They ran down the road and toward the railroad dump where they saw
a crowd of men. The Sergeant, followed by Cameron, pushed his way
through and found a number of navvies frantically tearing at a pile
of jagged blocks of rock under which could be seen a human body.
It took only a few minutes to remove the rocks and to discover
lying there a young man, a mere lad, from whose mangled and
bleeding body the life appeared to have fled.

As they stood about him, a huge giant of a man came tearing his way
through the crowd, pushing men to right and left.

"Let me see him," he cried, dropping on his knees. "Oh Jack, lad,
they have done for you this time."

As he spoke the boy opened his eyes, looked upon the face of his
friend, smiled and lay still. Then the Sergeant took command.

"Is the doctor back, does anyone know?"

"No, he's up the line yet. He is coming in on number seven."

"Well, we must get this man to the hospital. Here, you," he said,
touching a man on the arm, "run and tell the nurse we are bringing
a wounded man."

They improvised a stretcher and laid the mangled form upon it the
blood streaming from wounds in his legs and trickling from his
pallid lips.

"Here, two men are better than four. Cameron, you take the head,
and you," pointing to Jack's friend, "take his feet. Steady now!
I'll just go before. This is a ghastly sight."

At the door of the hospital tent the little nurse met them, pale,
but ready for service.

"Oh, my poor boy!" she cried, as she saw the white face. "This
way, Sergeant," she added, passing into a smaller tent at one side
of the hospital. "Oh, Mr. Cameron, is that you? I am glad you are

"Has Nurse Haley come?" enquired the Sergeant.

"Yes, she came in last night, thank goodness. Here, on this table,
Sergeant. Oh I wish the doctor were here! Now we must lift him
on to this stretcher. Ah, here's Nurse Haley," she added in a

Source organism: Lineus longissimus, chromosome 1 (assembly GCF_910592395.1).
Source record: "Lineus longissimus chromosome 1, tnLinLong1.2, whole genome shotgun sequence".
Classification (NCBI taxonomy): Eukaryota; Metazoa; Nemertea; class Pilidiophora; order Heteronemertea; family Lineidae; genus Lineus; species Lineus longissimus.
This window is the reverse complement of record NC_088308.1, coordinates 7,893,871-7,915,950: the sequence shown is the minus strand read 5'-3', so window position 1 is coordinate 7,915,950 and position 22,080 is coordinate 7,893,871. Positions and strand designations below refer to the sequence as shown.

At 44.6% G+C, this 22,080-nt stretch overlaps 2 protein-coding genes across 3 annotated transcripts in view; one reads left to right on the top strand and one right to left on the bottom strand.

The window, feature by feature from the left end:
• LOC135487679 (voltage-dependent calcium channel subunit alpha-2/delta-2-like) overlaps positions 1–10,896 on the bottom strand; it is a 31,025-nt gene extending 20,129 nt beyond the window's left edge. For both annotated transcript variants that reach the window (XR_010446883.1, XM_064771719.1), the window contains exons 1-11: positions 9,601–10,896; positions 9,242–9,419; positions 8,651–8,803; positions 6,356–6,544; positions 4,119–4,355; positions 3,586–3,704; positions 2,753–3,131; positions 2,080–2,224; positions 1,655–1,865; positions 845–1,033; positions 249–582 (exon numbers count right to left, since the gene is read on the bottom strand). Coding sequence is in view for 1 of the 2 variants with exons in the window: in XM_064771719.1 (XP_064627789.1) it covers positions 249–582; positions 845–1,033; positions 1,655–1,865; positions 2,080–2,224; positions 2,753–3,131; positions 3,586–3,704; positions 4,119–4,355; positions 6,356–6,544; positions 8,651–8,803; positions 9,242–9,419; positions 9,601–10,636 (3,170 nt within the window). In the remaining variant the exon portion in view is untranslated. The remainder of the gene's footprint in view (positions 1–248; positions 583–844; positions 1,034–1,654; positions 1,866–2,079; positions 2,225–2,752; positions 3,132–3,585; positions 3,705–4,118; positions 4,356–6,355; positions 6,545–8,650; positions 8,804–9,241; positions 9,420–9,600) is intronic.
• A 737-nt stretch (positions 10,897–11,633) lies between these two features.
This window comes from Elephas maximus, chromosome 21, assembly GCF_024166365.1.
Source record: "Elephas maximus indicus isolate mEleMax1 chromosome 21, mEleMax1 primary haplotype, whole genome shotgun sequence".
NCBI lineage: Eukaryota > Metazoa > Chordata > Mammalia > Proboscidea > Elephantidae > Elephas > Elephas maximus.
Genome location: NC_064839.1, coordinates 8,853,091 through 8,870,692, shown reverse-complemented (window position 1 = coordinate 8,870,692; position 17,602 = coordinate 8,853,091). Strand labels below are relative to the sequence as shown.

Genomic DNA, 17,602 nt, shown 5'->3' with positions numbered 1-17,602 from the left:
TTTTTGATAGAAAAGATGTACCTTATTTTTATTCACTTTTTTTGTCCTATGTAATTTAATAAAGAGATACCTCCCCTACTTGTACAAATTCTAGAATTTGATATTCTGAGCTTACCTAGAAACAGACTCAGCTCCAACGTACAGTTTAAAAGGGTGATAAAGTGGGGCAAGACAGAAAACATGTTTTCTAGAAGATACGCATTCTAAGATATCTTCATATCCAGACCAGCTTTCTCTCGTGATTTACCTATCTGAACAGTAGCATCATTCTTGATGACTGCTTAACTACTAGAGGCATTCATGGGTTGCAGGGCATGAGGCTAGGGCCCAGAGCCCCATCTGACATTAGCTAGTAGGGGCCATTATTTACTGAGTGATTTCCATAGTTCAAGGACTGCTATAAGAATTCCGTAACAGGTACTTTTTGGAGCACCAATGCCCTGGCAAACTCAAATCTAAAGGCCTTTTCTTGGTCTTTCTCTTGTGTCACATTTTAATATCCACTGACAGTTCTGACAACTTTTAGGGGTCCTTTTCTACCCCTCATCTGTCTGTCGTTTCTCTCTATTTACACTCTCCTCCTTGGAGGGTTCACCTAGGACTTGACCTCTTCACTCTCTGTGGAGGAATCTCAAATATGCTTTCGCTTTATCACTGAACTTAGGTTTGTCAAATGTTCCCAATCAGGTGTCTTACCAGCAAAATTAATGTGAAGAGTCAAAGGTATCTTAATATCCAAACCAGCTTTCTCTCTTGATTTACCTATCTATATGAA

relieved voice, and before Cameron was aware, a girl in a nurse's
uniform stood by him and appeared quietly to take command.

"Here Sergeant," she said, "two men take his feet." She put her
arms under the boy's shoulder and gently and with apparent ease,
assisted by the others, lifted him to the table. "A little
further--there. Now you are easier, aren't you?" she said, smiling
down into the lad's face. Her voice was low and soft and full

"Yes, thank you," said the boy, biting back his groans and with a
pitiful attempt at a smile.

"You're fine now, Jack. You'll soon be fixed up now," said his

"Yes Pete, I'm all right, I know."

"Oh, I wish the doctor were here!" groaned the little nurse.

"What about a hypo?" enquired Nurse Haley quietly.

"Yes, yes, give him one."

Cameron's eyes followed the firm, swift-moving fingers as they
deftly gave the hypodermic.

"Now we must get this bleeding stopped," she said.

"Get them all out, Sergeant, please," said the little nurse. "One
or two will do to help us. You stay, Mr. Cameron."

At the mention of his name Nurse Haley, who had been busy preparing
bandages, dropped them, turned, and for the first time looked
Cameron in the face.

"Is it you?" she said softly, and gave him her hand, and, as more
than once before, Cameron found himself suddenly forgetting all the
world. He was looking into her eyes, blue, deep, wonderful.

It was only for a single moment that his eyes held hers, but to him
it seemed as if he had been in some far away land. Without a
single word of greeting he allowed her to withdraw her hand.
Wonder, and something he could not understand, held him dumb.

For the next half hour he obeyed orders, moving as in a dream,
assisting the nurses in their work; and in a dream he went away to
his own quarters and thence out and over the dump and along the